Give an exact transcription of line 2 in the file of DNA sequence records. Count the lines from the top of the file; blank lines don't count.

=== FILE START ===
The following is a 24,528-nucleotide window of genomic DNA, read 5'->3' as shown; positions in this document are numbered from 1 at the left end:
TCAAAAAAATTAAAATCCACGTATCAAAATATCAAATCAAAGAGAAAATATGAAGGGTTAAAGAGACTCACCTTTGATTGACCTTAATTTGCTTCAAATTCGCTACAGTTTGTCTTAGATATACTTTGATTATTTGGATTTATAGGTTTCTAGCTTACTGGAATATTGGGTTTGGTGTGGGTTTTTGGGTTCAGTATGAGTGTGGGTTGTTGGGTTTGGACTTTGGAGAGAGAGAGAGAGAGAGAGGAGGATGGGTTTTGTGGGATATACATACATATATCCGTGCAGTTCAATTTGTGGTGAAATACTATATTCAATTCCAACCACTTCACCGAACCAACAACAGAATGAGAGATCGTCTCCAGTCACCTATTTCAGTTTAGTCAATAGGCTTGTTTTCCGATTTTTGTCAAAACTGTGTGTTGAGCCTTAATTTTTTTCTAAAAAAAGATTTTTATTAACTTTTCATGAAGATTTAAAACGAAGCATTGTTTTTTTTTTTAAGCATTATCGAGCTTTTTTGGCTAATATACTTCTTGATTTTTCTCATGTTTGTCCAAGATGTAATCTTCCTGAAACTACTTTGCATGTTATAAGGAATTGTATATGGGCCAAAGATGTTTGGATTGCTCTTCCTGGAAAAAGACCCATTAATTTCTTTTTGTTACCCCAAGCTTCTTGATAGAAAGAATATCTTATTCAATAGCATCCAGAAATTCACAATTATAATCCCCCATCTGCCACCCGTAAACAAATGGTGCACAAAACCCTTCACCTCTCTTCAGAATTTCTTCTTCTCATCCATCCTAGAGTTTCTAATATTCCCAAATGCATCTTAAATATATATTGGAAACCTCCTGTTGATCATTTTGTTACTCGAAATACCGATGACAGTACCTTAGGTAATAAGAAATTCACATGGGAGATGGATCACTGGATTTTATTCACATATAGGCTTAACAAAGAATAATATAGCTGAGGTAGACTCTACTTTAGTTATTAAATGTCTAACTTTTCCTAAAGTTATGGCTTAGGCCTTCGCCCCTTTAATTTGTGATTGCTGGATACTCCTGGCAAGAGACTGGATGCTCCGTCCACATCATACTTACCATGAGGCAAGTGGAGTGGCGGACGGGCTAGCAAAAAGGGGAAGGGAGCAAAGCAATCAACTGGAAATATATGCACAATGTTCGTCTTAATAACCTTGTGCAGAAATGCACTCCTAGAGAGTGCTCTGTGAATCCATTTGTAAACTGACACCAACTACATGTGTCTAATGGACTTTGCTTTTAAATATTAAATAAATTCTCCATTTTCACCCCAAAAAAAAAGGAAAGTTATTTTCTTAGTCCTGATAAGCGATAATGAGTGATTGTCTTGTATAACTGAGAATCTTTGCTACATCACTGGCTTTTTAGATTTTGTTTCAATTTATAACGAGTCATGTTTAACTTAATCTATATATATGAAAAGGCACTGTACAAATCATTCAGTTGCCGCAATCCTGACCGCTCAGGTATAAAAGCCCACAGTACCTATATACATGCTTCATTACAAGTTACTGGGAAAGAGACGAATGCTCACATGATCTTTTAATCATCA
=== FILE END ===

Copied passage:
TCAAAAAAATTAAAATCCACGTATCAAAATATCAAATCAAAGAGAAAATATGAAGGGTTAAAGAGACTCACCTTTGATTGACCTTAATTTGCTTCAAATTCGCTACAGTTTGTCTTAGATATACTTTGATTATTTGGATTTATAGGTTTCTAGCTTACTGGAATATTGGGTTTGGTGTGGGTTTTTGGGTTCAGTATGAGTGTGGGTTGTTGGGTTTGGACTTTGGAGAGAGAGAGAGAGAGAGAGGAGGATGGGTTTTGTGGGATATACATACATATATCCGTGCAGTTCAATTTGTGGTGAAATACTATATTCAATTCCAACCACTTCACCGAACCAACAACAGAATGAGAGATCGTCTCCAGTCACCTATTTCAGTTTAGTCAATAGGCTTGTTTTCCGATTTTTGTCAAAACTGTGTGTTGAGCCTTAATTTTTTTCTAAAAAAAGATTTTTATTAACTTTTCATGAAGATTTAAAACGAAGCATTGTTTTTTTTTTTAAGCATTATCGAGCTTTTTTGGCTAATATACTTCTTGATTTTTCTCATGTTTGTCCAAGATGTAATCTTCCTGAAACTACTTTGCATGTTATAAGGAATTGTATATGGGCCAAAGATGTTTGGATTGCTCTTCCTGGAAAAAGACCCATTAATTTCTTTTTGTTACCCCAAGCTTCTTGATAGAAAGAATATCTTATTCAATAGCATCCAGAAATTCACAATTATAATCCCCCATCTGCCACCCGTAAACAAATGGTGCACAAAACCCTTCACCTCTCTTCAGAATTTCTTCTTCTCATCCATCCTAGAGTTTCTAATATTCCCAAATGCATCTTAAATATATATTGGAAACCTCCTGTTGATCATTTTGTTACTCGAAATACCGATGACAGTACCTTAGGTAATAAGAAATTCACATGGGAGATGGATCACTGGATTTTATTCACATATAGGCTTAACAAAGAATAATATAGCTGAGGTAGACTCTACTTTAGTTATTAAATGTCTAACTTTTCCTAAAGTTATGGCTTAGGCCTTCGCCCCTTTAATTTGTGATTGCTGGATACTCCTGGCAAGAGACTGGATGCTCCGTCCACATCATACTTACCATGAGGCAAGTGGAGTGGCGGACGGGCTAGCAAAAAGGGGAAGGGAGCAAAGCAATCAACTGGAAATATATGCACAATGTTCGTCTTAATAACCTTGTGCAGAAATGCACTCCTAGAGAGTGCTCTGTGAATCCATTTGTAAACTGACACCAACTACATGTGTCTAATGGACTTTGCTTTTAAATATTAAATAAATTCTCCATTTTCACCCCAAAAAAAAAGGAAAGTTATTTTCTTAGTCCTGATAAGCGATAATGAGTGATTGTCTTGTATAACTGAGAATCTTTGCTACATCACTGGCTTTTTAGATTTTGTTTCAATTTATAACGAGTCATGTTTAACTTAATCTATATATATGAAAAGGCACTGTACAAATCATTCAGTTGCCGCAATCCTGACCGCTCAGGTATAAAAGCCCACAGTACCTATATACATGCTTCATTACAAGTTACTGGGAAAGAGACGAATGCTCACATGATCTTTTAATCATCA